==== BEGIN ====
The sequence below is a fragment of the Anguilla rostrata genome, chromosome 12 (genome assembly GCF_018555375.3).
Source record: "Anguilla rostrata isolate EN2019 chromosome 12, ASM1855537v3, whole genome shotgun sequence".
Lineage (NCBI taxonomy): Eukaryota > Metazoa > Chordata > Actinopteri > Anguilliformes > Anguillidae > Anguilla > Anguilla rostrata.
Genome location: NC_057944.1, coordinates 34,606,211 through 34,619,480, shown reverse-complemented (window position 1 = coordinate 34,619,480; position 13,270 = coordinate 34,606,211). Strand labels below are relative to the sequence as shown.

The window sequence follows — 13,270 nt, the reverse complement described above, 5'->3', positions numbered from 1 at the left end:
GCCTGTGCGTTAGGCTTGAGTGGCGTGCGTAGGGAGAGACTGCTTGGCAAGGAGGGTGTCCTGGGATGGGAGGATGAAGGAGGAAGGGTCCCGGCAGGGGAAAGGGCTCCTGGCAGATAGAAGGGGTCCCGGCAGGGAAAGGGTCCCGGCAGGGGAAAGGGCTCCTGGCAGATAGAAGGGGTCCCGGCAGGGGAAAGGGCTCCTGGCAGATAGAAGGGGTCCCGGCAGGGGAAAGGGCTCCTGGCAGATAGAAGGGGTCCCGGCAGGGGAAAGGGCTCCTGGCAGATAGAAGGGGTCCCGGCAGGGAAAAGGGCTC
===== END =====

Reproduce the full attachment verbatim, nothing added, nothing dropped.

The sequence below is a fragment of the Anguilla rostrata genome, chromosome 12 (genome assembly GCF_018555375.3).
Source record: "Anguilla rostrata isolate EN2019 chromosome 12, ASM1855537v3, whole genome shotgun sequence".
Lineage (NCBI taxonomy): Eukaryota > Metazoa > Chordata > Actinopteri > Anguilliformes > Anguillidae > Anguilla > Anguilla rostrata.
Genome location: NC_057944.1, coordinates 34,606,211 through 34,619,480, shown reverse-complemented (window position 1 = coordinate 34,619,480; position 13,270 = coordinate 34,606,211). Strand labels below are relative to the sequence as shown.

The window sequence follows — 13,270 nt, the reverse complement described above, 5'->3', positions numbered from 1 at the left end:
GCCTGTGCGTTAGGCTTGAGTGGCGTGCGTAGGGAGAGACTGCTTGGCAAGGAGGGTGTCCTGGGATGGGAGGATGAAGGAGGAAGGGTCCCGGCAGGGGAAAGGGCTCCTGGCAGATAGAAGGGGTCCCGGCAGGGAAAGGGTCCCGGCAGGGGAAAGGGCTCCTGGCAGATAGAAGGGGTCCCGGCAGGGGAAAGGGCTCCTGGCAGATAGAAGGGGTCCCGGCAGGGGAAAGGGCTCCTGGCAGATAGAAGGGGTCCCGGCAGGGGAAAGGGCTCCTGGCAGATAGAAGGGGTCCCGGCAGGGAAAAGGGCTC